I recently checked out an anthology of Psalm-based poetry from the public library. Despite the use of regular rhyme and meter in nearly all 150 poems, the editor opted to exclude works by great hymn writers from the collection, saying they “belong to church history, not in an anthology of poetry.”[1] An unbiased reader familiar with the works of Watts and Wesley would find that their poetic diction and facility with rhyme and meter equals or surpasses that of the great poets; indeed, the anthology in question is filled with awkward rhymes and bumpy lines. The editor’s bias against hymnody substantially weakens his book.

I would argue that traditional hymn writing is the most rigorous poetic discipline in English. It requires strict use of rhyme; regular and repeated meter; and the ability to communicate clearly in relatively few stanzas. Each line typically uses fewer syllables than a sonnet. Within these technical constraints, good hymn writers are able to construct beautiful, clear, and memorable texts—a few of which stand the test of time and may be sung for centuries.

Why, then, is hymnody so often ignored as a literary genre? Is it because hymns are a vehicle of communal religious devotion rather than personal expression? Whatever the reason, as a hymn writer, I am grateful that the editors of this journal have seen fit to devote an issue to this topic, situating Mennonite hymn writing within a literary context. Among Mennonites, Lester Hostetler laid the groundwork for hymnology as an academic pursuit with the preparation of the Handbook to The Mennonite Hymnary, published in 1949 to accompany the General Conference hymnal published earlier that decade. When General Conference and “Old” Mennonites joined forces to produce the 1969 Mennonite Hymnal, Mary K. Oyer emerged as the preeminent scholar and practitioner of congregational song in the denominations. Her work provides a strong grounding for the types of articles and creative writing presented here.

Although the earliest Anabaptists were shaped by hymns written by leaders and martyrs of the movement (collected in The Ausbund, a portion of which was first published in 1564), subsequent generations within the movement did not create much original hymnody until the twentieth century. Instead, the familiar hymns that have shaped the faith of Mennonites are borrowed from other faith traditions. The articles in this issue provide a few snapshots of Mennonites creating new hymns. These works are finding use not only within Mennonite communities, but ecumenically as well.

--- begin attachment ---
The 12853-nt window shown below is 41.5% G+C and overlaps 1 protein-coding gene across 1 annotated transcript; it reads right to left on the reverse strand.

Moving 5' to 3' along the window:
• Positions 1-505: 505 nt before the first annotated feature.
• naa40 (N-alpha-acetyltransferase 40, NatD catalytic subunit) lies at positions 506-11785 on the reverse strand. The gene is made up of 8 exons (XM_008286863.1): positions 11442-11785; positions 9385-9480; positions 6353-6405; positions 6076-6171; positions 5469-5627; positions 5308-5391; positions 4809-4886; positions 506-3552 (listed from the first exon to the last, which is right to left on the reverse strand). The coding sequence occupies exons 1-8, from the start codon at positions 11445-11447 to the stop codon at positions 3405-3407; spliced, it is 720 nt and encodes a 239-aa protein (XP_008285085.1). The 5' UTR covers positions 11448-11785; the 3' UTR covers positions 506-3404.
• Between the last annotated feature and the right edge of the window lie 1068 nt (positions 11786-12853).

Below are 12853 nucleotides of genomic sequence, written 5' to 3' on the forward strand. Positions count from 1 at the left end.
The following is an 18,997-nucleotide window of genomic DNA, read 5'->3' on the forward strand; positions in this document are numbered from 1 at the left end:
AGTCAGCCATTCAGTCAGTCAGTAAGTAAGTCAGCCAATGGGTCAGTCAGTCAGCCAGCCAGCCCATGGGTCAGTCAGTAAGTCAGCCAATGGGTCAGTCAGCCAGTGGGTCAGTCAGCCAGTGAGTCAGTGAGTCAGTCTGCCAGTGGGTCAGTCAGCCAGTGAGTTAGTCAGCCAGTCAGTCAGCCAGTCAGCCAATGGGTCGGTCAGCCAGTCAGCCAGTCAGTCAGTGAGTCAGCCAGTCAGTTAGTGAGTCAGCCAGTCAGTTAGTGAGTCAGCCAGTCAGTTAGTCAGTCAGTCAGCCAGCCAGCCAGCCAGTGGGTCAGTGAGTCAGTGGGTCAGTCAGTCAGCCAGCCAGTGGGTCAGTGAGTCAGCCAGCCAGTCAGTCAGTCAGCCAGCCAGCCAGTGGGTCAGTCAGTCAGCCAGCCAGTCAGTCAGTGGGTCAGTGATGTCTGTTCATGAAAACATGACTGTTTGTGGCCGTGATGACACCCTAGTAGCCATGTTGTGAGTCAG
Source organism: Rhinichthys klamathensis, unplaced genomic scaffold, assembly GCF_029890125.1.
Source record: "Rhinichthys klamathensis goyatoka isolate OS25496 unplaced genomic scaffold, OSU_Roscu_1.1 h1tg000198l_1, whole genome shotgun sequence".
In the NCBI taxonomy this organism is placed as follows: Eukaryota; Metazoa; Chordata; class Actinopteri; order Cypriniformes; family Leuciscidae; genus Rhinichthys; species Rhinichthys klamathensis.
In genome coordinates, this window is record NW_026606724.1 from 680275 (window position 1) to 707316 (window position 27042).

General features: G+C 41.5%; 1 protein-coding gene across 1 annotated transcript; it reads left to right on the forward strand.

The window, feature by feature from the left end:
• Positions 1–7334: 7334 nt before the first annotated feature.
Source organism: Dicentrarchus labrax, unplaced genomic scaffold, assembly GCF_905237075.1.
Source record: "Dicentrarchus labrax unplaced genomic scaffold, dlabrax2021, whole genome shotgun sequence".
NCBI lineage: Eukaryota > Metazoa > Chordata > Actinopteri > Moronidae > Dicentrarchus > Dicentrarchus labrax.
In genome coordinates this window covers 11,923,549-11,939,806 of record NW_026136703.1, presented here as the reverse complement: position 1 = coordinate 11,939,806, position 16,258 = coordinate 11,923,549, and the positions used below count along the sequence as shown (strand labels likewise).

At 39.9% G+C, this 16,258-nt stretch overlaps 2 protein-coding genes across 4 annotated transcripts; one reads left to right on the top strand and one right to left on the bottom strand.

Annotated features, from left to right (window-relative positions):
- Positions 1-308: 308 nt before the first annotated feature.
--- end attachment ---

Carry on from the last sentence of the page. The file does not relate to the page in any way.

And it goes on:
The first Mennonite hymn to receive widespread publication outside of Mennonite circles is now virtually unknown among Mennonites: S. F. Coffman’s “We Bless the Name of Christ the Lord.” Coffman and J. D. Brunk worked to put Mennonite theology into the voices of Mennonite worshipers in the early twentieth century. My article on them presents a number of their works, both published and unpublished, as found in the Mennonite archives in Goshen, Indiana.

While early Mennonite missionaries carried with them western hymns, new Mennonites eventually began to create their own works that reflect indigenous faith and musical styles. Jill Schroeder-Dorn traces the evolution of Mennonite song in the Congo as it moved from singing American and European hymns, to infusing those hymns with African rhythm and tonality, to composing original works.

Jean Janzen will likely be the writer most familiar to regular readers of this journal. She is one of a handful of writers (of any faith tradition) who successfully and effectively writes in both hymnic and “art” poetry genres. Janzen began translating the works of medieval mystics as hymns in the 1980s. Those works have been published across a spectrum of denominations since their initial inclusion in Hymnal: A Worship Book in 1992. Janzen and composer Larry Warkentin describe the process of creating a new hymn for that hymnal in “The Birth of a Hymn.” In addition, they present a newly-written piece, “Creator God, Your Word Brought Forth.”

James E. Clemens is a widely-published composer of hymn tunes. In an interview he discusses his composition process, providing insight into the musical side of hymnody. While text writers introduce Mennonite theology to the wider church, composers like Clemens provide a “sound sample” of Anabaptism. Though this contribution is harder to describe, it is a substantial gift. One of his hymns accompanies the interview.

My hymn “The Church of Christ Cannot Be Bound” loosely paraphrases Menno Simons, and so it seems fitting for this issue. It is now sung by Baptists, Catholics, and Presbyterians (among others).

The final entry is a bibliography of hymns and tunes by Mennonites included in non-Mennonite hymnals. This list could serve as a catalyst for further research. If any errors or omissions are found I welcome corrections. I excluded soft-bound hymnal supplements in an attempt to keep the list to a reasonable size, but I was still amazed at the scope. Mennonites are no longer merely consumers of hymns, but also producers—and the wider church is reaping the benefits.


[1] Laurance Wieder, ed., The Poets’ Book of Psalms as Rendered by Twenty-Five Poets from the Fifteenth to the Twentieth Centuries, Oxford University Press: New York, 1995, introduction xv.

About the Author

Adam M. L. Tice

Adam M. L. Tice is a widely-published hymn writer. He was associate pastor of Hyattsville (Md.) Mennonite Church from 2007 to 2012. He is a graduate of Goshen College and Anabaptist Mennonite Biblical Seminary. He now resides with his family in Goshen where he is a freelance writer and stay-at-home father. For more information visit adammltice.com.